As IT technologies and trends evolve, the threat landscape that SMBs face evolve right along with them. 

Businesses no longer have to be specifically targeted by attackers in order to fall victim of an attack.  Whilst individual targeted attacks are still a very real threat to certain businesses and sectors, no business should assume it is safe or ‘hidden’ from attack because it’s too small, holds no sensitive information, or has a low turnover.  Attacks are automated- systematically scanning the internet for attached devices with vulnerabilities, to exploit without prejudice or will.

With the best will in the world, it is virtually impossible for a business to keep hidden all the information that could lead to an attack, or that could provide an entry point into internal systems.  A great way to avoid cold callers and telephone scammers is to not publish your telephone number right?  Just give the number to the specific people you want to call you.  Perfect- except now any new customers can’t get in touch with you, which doesn’t make for great business.

The same goes for email, except unlike telephone numbers it’s relatively easy to guess an email address of an individual within a company, especially if your business has got a website.  Attackers know that an email address can also be a username, especially for the email account itself.  Now all that’s needed is the password, which can be ‘brute-forced’ and just like that, your business has been compromised.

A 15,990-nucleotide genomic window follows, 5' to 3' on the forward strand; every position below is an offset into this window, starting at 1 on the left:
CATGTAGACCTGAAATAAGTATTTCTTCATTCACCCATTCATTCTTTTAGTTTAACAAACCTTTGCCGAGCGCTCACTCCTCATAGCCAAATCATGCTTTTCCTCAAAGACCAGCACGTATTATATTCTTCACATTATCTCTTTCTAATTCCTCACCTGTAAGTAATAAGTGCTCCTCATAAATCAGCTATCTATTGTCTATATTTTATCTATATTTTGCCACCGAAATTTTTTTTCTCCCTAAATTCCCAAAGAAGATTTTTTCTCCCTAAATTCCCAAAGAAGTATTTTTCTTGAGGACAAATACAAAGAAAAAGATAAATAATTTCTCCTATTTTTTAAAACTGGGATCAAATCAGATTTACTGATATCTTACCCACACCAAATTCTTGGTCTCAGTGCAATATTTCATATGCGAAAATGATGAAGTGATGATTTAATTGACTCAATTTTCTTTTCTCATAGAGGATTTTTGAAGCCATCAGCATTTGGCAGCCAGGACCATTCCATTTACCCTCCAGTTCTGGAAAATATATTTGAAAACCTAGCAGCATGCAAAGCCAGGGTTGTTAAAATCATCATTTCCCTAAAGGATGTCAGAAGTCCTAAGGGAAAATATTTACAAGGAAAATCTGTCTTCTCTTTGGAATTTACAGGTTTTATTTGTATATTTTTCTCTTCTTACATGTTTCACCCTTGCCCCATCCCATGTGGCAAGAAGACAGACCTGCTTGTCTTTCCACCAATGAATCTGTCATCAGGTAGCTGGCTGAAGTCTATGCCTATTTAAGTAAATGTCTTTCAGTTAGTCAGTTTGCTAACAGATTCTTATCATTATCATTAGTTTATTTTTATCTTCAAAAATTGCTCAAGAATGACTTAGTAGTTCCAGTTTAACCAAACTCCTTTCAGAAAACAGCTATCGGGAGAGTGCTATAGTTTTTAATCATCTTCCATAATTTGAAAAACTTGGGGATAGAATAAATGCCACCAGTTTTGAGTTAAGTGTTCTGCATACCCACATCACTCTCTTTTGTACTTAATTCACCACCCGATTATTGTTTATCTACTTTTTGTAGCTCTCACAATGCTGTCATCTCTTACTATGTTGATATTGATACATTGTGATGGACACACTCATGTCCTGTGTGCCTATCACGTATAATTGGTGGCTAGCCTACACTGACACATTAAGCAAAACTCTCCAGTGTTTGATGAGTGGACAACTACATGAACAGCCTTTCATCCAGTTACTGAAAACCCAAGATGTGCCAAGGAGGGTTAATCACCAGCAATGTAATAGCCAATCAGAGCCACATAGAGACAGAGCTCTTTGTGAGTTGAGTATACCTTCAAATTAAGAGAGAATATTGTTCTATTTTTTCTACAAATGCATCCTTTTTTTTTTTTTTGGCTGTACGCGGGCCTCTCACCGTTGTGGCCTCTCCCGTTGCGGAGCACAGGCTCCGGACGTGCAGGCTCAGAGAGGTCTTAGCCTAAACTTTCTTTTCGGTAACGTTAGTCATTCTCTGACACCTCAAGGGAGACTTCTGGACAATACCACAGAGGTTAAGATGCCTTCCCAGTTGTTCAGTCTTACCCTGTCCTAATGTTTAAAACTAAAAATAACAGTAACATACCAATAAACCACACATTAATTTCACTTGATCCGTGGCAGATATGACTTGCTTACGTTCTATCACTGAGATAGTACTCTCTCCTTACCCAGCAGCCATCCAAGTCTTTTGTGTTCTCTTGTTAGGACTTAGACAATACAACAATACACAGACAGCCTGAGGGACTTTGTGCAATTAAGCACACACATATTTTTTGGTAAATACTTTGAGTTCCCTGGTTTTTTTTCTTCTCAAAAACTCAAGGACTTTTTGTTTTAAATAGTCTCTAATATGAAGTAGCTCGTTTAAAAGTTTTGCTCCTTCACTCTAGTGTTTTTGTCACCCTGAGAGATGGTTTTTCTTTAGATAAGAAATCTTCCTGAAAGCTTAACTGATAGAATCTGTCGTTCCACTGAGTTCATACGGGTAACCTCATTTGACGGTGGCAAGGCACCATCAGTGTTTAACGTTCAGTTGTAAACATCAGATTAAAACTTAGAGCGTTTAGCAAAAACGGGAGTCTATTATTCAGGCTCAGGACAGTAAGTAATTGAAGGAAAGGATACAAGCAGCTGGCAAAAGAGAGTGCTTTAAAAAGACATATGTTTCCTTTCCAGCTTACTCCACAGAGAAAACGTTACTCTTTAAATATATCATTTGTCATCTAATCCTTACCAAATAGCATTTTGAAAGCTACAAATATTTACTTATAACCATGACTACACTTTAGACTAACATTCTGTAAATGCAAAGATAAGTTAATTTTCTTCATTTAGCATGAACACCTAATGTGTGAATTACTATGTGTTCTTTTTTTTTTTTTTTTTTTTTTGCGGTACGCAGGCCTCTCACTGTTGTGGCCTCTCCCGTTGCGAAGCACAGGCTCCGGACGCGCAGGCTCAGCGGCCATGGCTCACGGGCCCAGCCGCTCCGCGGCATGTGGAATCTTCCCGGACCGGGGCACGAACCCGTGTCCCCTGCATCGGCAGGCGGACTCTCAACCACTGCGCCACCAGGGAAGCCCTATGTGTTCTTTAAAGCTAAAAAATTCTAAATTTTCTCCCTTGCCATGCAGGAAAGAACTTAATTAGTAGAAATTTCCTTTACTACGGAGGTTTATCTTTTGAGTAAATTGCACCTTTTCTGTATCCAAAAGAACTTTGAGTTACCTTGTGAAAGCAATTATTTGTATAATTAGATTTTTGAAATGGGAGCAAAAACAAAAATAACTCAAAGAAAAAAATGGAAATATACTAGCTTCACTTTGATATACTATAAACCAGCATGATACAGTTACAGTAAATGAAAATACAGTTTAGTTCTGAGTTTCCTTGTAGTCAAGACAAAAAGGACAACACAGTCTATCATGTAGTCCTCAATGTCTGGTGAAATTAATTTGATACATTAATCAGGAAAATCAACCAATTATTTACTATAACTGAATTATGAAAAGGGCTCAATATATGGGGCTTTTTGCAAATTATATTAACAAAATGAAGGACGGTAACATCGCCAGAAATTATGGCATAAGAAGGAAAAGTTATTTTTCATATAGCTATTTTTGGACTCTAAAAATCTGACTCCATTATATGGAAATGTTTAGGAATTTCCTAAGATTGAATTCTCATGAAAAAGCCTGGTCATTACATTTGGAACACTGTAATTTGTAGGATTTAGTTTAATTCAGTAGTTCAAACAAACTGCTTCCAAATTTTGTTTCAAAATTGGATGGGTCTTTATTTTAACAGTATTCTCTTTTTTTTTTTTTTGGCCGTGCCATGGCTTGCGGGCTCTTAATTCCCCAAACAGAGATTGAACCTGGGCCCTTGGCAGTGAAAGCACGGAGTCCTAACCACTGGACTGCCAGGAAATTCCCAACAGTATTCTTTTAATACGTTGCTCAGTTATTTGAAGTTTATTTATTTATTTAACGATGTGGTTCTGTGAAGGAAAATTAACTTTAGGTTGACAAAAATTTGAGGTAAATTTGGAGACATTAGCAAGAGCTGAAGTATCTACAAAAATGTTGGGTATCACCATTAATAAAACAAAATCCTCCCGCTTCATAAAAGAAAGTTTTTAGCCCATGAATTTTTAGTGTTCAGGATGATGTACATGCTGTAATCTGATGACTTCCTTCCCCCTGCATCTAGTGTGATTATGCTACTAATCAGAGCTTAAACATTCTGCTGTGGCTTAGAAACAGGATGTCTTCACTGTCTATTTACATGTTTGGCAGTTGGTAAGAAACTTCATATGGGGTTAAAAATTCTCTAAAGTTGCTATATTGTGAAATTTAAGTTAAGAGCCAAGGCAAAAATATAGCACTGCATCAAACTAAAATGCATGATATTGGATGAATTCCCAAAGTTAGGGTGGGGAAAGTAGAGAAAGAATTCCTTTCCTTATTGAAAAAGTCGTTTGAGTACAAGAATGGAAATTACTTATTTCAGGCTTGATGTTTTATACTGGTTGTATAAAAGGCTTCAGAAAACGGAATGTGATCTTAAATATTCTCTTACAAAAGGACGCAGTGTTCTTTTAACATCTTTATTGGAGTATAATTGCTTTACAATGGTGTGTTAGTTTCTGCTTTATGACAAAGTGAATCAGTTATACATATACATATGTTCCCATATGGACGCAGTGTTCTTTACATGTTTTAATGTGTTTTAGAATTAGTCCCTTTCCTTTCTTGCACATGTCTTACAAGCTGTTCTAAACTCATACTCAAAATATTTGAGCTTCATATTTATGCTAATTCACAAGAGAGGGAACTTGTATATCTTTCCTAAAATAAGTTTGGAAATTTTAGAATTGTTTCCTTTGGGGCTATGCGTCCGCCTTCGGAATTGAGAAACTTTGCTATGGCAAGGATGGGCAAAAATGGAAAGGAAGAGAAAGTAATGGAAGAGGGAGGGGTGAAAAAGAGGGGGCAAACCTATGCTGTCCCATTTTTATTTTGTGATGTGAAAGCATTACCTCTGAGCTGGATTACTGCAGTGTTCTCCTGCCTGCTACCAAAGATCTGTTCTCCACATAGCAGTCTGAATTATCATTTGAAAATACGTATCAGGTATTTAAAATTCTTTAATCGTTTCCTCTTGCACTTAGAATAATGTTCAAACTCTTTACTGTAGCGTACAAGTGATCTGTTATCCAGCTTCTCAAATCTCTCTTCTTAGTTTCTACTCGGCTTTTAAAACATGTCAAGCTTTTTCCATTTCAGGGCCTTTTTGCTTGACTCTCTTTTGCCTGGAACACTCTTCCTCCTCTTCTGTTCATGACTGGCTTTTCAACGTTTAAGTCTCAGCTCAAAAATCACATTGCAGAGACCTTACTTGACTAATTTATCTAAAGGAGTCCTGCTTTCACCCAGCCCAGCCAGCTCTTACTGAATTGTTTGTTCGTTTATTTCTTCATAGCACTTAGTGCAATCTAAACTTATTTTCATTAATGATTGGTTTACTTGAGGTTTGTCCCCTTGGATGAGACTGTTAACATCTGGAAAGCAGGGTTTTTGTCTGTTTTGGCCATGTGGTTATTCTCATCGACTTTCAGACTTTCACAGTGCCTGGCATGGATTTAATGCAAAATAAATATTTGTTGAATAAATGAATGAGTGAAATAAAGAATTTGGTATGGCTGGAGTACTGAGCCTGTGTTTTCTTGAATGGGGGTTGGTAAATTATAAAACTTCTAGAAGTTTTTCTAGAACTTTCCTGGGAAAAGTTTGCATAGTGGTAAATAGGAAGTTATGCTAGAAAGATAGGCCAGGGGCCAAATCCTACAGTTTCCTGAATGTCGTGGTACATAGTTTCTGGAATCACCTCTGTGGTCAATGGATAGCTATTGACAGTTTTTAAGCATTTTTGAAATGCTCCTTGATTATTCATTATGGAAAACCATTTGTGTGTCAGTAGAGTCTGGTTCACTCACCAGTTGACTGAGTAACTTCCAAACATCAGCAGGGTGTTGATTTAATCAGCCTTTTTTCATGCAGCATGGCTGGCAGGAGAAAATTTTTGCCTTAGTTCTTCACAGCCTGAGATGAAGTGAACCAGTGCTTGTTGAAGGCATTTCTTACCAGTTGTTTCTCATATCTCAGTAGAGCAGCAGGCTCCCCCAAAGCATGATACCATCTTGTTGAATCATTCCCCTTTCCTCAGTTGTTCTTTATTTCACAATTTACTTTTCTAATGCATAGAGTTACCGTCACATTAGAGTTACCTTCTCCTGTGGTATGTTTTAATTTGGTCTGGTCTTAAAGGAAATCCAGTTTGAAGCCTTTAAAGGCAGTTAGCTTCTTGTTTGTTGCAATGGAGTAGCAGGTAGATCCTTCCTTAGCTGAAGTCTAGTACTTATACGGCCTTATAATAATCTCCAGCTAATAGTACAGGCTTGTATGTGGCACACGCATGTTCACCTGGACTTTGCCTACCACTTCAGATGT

What’s worse, often this is invisible to the employee or business who may never know that an attempt was to break in, successfully or not.

It’s not just an attack on your own business you need to protect against either.  Credentials stolen in other attacks against other entities could be used to gain or attempt to gain access to your business or data assets. 

So what are the options?  An online presence and available, contactable staff are essential for a business these days- going ‘ex-directory’ is not an option. 

Adding an extra layer of security where your business is most vulnerable will help protect your business from such threats, and will also raise the alarm if an unauthorised or unexpected attempt is made to access your sensitive resources.

Multi-Factor Authentication (or MFA for short) is that extra layer of security.  Instead of relying on just a username, password, or PIN to protect your business, implementing MFA wherever your business is exposed to the internet will require an extra method of authentication, before access is granted.

The extra layer of security you get with Multi-Factor Authentication is based around the simple concept of requiring multiple ‘factors’ to confirm that anyone attempting to access your business, is actually who they say they are.  The theory goes, that if you can provide at least two of the following factors when accessing your email for example, there’s a good chance it is actually you who is trying to gain access:

  • Something you are – biometrics, so a fingerprint or retina scan for example
  • Something you have – a security token, a mobile phone or other such device, or a keycard
  • Something you know – a password or a PIN